Beware of unsecured networks when using your electronic devices.
A few years ago, my husband and I were in Las Vegas for a much-needed vacation. We were shopping and stopped at a café that offered free wireless. I didn’t have my phone with me, but I did have my USB player that is Wi-Fi enabled and wanted to check the headlines and my email. We were in the café for about 10 minutes. Fully caffeinated and caught up on the news, we went on our way.
While still on vacation, I received a courtesy call from our bank wanting to know if I’d recently authorized a purchase to an online music service. “Yes I did, for about $15,” I replied, remembering I’d downloaded some music and videos to watch on my player before we left.
On our way home from the airport, I tried to use my check card at the gas station and it was declined. I was stunned and embarrassed… and then panicked. As our family’s CFO, I know at all times how much money we have available. I knew we had plenty of funds in our checking account, even after our vacation spending. I hurriedly paid with a credit card and went home to call our bank.
After a lot of phone calls and research, I put together what happened. I’d saved my check card as a form of payment on the online music service account – I like to pay cash for just about everything. In those few moments at the café while I was online, a hacker was able to view my account information and pull my check card number. The thieves accessed our checking account tentatively at first, with a $1 preauthorization to what looked like it came from the music service – that’s what generated the courtesy call. Once I told the bank that I believed that charge was legitimate, the floodgates were open: in small increments that would be undetectable to the unobservant, the hacker charged our checking account for hundreds of dollars.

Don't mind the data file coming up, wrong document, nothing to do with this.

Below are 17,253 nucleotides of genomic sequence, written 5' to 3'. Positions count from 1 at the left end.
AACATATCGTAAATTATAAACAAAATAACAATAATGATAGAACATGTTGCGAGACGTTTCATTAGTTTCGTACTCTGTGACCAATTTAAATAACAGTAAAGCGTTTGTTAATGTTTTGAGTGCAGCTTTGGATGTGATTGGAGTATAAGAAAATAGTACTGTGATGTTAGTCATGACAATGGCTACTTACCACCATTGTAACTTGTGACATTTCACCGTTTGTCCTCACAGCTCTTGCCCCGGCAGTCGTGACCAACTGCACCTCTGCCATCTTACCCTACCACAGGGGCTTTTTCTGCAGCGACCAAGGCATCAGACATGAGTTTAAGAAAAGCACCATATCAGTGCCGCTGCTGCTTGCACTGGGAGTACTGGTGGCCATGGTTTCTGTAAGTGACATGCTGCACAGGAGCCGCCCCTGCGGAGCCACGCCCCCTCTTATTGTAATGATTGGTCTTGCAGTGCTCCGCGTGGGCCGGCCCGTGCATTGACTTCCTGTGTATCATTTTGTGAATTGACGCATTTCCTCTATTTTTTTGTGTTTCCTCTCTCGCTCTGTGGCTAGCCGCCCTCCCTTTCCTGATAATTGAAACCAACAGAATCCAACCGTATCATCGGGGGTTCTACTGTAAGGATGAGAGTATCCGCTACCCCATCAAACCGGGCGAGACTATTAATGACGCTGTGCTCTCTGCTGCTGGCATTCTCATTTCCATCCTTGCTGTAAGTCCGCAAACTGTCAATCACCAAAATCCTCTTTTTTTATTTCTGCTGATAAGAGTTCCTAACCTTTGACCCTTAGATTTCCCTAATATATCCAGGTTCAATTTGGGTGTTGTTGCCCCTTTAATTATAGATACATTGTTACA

I’ll save you the painful details of what I had to go through to get our account reimbursed, but I’d also like to save you from being in a similar predicament. Individual attacks might seem unlikely; it’s clearly a bigger score for a thief to gain access to thousands of accounts at once through a security breach. But considering my experience, you should be …read more
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